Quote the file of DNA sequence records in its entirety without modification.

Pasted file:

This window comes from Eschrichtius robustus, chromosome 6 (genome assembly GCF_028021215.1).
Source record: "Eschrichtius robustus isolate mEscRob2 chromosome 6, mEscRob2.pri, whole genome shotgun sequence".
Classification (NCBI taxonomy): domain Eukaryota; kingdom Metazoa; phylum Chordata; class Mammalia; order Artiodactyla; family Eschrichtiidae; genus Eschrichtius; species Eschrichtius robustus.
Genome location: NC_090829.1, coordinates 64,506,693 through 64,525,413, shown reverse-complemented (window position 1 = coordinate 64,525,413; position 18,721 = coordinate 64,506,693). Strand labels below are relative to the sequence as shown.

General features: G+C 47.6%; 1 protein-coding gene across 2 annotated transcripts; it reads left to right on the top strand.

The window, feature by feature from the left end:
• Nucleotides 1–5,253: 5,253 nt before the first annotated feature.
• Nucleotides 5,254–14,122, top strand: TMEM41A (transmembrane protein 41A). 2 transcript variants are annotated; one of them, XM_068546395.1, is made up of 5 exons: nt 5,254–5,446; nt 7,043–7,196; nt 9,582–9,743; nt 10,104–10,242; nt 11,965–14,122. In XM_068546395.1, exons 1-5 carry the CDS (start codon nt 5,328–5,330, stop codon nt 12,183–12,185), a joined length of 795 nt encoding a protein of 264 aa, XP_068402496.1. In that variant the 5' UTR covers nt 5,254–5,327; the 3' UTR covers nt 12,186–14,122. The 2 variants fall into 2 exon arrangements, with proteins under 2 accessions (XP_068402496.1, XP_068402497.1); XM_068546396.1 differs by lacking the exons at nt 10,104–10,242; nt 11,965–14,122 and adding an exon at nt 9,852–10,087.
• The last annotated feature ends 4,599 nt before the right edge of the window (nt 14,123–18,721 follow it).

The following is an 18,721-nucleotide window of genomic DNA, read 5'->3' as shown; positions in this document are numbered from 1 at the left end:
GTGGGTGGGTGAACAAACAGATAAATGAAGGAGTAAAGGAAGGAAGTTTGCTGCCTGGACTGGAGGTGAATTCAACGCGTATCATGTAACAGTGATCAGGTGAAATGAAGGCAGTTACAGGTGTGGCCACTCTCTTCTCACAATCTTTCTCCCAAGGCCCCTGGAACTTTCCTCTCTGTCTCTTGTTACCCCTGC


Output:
This window comes from Eschrichtius robustus, chromosome 6 (genome assembly GCF_028021215.1).
Source record: "Eschrichtius robustus isolate mEscRob2 chromosome 6, mEscRob2.pri, whole genome shotgun sequence".
Classification (NCBI taxonomy): domain Eukaryota; kingdom Metazoa; phylum Chordata; class Mammalia; order Artiodactyla; family Eschrichtiidae; genus Eschrichtius; species Eschrichtius robustus.
Genome location: NC_090829.1, coordinates 64,506,693 through 64,525,413, shown reverse-complemented (window position 1 = coordinate 64,525,413; position 18,721 = coordinate 64,506,693). Strand labels below are relative to the sequence as shown.

General features: G+C 47.6%; 1 protein-coding gene across 2 annotated transcripts; it reads left to right on the top strand.

The window, feature by feature from the left end:
• Nucleotides 1–5,253: 5,253 nt before the first annotated feature.
• Nucleotides 5,254–14,122, top strand: TMEM41A (transmembrane protein 41A). 2 transcript variants are annotated; one of them, XM_068546395.1, is made up of 5 exons: nt 5,254–5,446; nt 7,043–7,196; nt 9,582–9,743; nt 10,104–10,242; nt 11,965–14,122. In XM_068546395.1, exons 1-5 carry the CDS (start codon nt 5,328–5,330, stop codon nt 12,183–12,185), a joined length of 795 nt encoding a protein of 264 aa, XP_068402496.1. In that variant the 5' UTR covers nt 5,254–5,327; the 3' UTR covers nt 12,186–14,122. The 2 variants fall into 2 exon arrangements, with proteins under 2 accessions (XP_068402496.1, XP_068402497.1); XM_068546396.1 differs by lacking the exons at nt 10,104–10,242; nt 11,965–14,122 and adding an exon at nt 9,852–10,087.
• The last annotated feature ends 4,599 nt before the right edge of the window (nt 14,123–18,721 follow it).

The following is an 18,721-nucleotide window of genomic DNA, read 5'->3' as shown; positions in this document are numbered from 1 at the left end:
GTGGGTGGGTGAACAAACAGATAAATGAAGGAGTAAAGGAAGGAAGTTTGCTGCCTGGACTGGAGGTGAATTCAACGCGTATCATGTAACAGTGATCAGGTGAAATGAAGGCAGTTACAGGTGTGGCCACTCTCTTCTCACAATCTTTCTCCCAAGGCCCCTGGAACTTTCCTCTCTGTCTCTTGTTACCCCTGC